Presented in part at the American Medical Informatics Association 2008 Annual Symposium, November 8–12, 2008, Washington, DC.
Article first published online: 4 NOV 2008
Copyright © 2008 Wiley-Liss, Inc.
Birth Defects Research Part A: Clinical and Molecular Teratology
Special Issue: 2008 Congenital Malformations Surveillance Report: A Report from the National Birth Defects Prevention Network (Part I)
Volume 82, Issue 11, pages 822–829, November 2008
How to Cite
Jurczyk, P., Lu, J. J., Xiong, L., Cragan, J. D. and Correa, A. (2008), Fine-grained record integration and linkage tool. Birth Defects Research Part A: Clinical and Molecular Teratology, 82: 822–829. doi: 10.1002/bdra.20521
The findings and conclusions in this report are those of the authors and do not necessarily represent the official position of the Centers for Disease Control and Prevention.
- Issue published online: 20 NOV 2008
- Article first published online: 4 NOV 2008
- Manuscript Accepted: 26 AUG 2008
- Manuscript Revised: 8 AUG 2008
- Manuscript Received: 9 MAY 2008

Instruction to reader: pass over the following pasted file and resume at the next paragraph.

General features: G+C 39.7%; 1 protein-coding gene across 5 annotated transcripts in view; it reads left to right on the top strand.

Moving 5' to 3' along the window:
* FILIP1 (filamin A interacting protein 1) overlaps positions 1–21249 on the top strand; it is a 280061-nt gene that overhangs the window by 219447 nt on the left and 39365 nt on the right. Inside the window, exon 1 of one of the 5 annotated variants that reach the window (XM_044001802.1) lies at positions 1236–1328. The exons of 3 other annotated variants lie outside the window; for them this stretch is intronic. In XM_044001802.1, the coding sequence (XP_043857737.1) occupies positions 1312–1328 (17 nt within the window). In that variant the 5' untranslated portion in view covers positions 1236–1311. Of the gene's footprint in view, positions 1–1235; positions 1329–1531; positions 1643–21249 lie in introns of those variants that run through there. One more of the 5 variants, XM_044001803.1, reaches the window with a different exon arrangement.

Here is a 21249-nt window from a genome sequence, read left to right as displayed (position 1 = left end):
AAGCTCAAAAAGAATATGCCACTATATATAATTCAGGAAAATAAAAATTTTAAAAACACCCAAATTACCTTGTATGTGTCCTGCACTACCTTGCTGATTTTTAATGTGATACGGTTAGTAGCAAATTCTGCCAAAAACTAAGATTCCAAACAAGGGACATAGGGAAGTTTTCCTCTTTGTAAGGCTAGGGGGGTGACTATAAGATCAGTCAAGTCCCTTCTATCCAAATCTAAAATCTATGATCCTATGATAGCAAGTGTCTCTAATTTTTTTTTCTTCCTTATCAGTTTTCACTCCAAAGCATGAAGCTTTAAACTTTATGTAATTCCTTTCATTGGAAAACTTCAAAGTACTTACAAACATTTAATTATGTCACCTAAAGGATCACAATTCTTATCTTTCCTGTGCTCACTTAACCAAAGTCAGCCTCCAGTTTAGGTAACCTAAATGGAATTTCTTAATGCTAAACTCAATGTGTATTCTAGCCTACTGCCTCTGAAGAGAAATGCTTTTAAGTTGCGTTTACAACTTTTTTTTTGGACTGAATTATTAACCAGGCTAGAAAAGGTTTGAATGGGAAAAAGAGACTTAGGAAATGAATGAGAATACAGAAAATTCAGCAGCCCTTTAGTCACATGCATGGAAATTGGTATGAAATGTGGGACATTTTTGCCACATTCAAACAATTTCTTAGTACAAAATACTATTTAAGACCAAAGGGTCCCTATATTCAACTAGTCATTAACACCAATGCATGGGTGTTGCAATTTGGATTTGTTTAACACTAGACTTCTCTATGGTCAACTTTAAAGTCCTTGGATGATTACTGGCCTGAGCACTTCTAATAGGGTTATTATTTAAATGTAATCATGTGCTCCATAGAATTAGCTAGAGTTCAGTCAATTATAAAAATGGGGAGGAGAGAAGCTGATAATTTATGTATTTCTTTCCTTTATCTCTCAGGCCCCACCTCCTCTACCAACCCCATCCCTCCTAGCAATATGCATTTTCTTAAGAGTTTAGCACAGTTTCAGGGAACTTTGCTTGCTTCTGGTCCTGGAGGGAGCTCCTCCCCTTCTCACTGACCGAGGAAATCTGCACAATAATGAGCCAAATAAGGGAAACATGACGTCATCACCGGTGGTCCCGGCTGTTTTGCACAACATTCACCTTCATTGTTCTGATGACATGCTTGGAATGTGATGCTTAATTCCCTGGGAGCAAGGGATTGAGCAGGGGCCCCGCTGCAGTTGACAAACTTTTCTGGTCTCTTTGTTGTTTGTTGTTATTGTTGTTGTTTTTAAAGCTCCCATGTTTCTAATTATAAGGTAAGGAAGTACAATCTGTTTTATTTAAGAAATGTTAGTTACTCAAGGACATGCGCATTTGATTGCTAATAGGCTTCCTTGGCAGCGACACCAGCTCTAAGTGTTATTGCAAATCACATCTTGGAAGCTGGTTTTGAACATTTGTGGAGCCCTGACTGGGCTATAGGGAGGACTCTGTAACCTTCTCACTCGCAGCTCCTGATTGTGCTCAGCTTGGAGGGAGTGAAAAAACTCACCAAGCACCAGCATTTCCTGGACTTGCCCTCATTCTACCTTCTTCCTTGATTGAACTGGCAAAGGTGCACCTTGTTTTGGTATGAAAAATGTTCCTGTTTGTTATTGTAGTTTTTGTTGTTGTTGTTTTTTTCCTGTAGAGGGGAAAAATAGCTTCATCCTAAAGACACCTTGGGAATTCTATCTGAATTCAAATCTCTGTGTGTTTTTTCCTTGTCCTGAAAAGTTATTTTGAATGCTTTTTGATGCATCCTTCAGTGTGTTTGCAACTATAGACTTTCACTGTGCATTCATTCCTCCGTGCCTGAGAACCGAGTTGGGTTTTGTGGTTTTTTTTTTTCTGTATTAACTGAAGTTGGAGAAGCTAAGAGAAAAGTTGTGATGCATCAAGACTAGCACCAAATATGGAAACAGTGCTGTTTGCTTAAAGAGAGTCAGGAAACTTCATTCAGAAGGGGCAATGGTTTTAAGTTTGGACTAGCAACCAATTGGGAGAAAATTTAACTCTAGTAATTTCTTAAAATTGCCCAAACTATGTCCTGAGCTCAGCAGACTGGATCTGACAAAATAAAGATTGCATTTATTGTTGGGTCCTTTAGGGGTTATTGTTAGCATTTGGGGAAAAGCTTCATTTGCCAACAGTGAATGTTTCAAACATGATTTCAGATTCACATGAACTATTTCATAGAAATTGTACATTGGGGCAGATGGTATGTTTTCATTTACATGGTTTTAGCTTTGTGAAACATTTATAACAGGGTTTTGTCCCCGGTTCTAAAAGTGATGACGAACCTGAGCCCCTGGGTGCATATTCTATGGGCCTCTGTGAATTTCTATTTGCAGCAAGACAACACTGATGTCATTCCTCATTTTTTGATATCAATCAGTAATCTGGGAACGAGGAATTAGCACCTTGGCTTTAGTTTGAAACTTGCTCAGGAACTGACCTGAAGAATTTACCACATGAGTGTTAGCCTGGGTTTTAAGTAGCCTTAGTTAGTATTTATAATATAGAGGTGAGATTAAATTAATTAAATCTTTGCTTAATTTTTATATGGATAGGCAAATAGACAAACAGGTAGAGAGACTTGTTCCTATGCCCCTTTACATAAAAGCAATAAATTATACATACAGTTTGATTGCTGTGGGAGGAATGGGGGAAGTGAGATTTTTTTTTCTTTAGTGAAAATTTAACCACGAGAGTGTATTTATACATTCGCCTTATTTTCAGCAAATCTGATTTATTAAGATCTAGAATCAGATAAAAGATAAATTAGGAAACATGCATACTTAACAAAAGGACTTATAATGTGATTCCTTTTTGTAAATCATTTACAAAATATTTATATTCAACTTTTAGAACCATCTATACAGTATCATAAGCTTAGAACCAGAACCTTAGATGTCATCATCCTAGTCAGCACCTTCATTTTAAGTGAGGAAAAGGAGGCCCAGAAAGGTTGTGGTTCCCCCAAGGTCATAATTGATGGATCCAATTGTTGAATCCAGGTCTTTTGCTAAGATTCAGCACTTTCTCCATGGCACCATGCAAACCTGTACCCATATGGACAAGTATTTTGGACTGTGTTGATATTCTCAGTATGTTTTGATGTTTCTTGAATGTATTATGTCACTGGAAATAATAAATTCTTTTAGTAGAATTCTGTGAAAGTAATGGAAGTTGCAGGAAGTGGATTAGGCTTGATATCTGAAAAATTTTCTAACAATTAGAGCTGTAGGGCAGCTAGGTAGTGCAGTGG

BACKGROUND: As part of the surveillance program to monitor the occurrence of birth defects in the metropolitan Atlanta area, we developed a record linkage software tool that provides latitude in the choice of linkage parameters, allows for efficient and accurate linkages, and enables objective assessments of the quality of the linked data. METHODS: We developed and implemented a Java-based fine-grained probabilistic record integration and linkage tool (FRIL) that incorporates a rich collection of record distance metrics, search methods, and analysis tools. Along its workflow, FRIL provides a rich set of user-tunable parameters augmented with graphic visualization tools to assist users in understanding the effects of parameter choices. We used this software tool to link data from vital records (n = 1.25 million) with birth defects surveillance records (n = 12,700) from the metropolitan Atlanta Congenital Defects Program (MACDP) for the birth years 1967–2006. RESULTS: Compared with the data linkage performed by conventional algorithms, the data linkage of birth certificates with birth defect records in MACDP using FRIL was more efficient. The linkage based on FRIL was also accurate, showing 99% precision and 95% recall. Based on positive user feedback, new features continue to be developed, and the tool is being adopted in several other data linkage projects in MACDP. CONCLUSIONS: A software tool that allows significant user interaction and control, such as FRIL, can provide accurate data linkages for birth defect surveillance programs and allows an objective assessment of the quality of linked data. Birth Defects Research (Part A), 2008. © 2008 Wiley-Liss, Inc.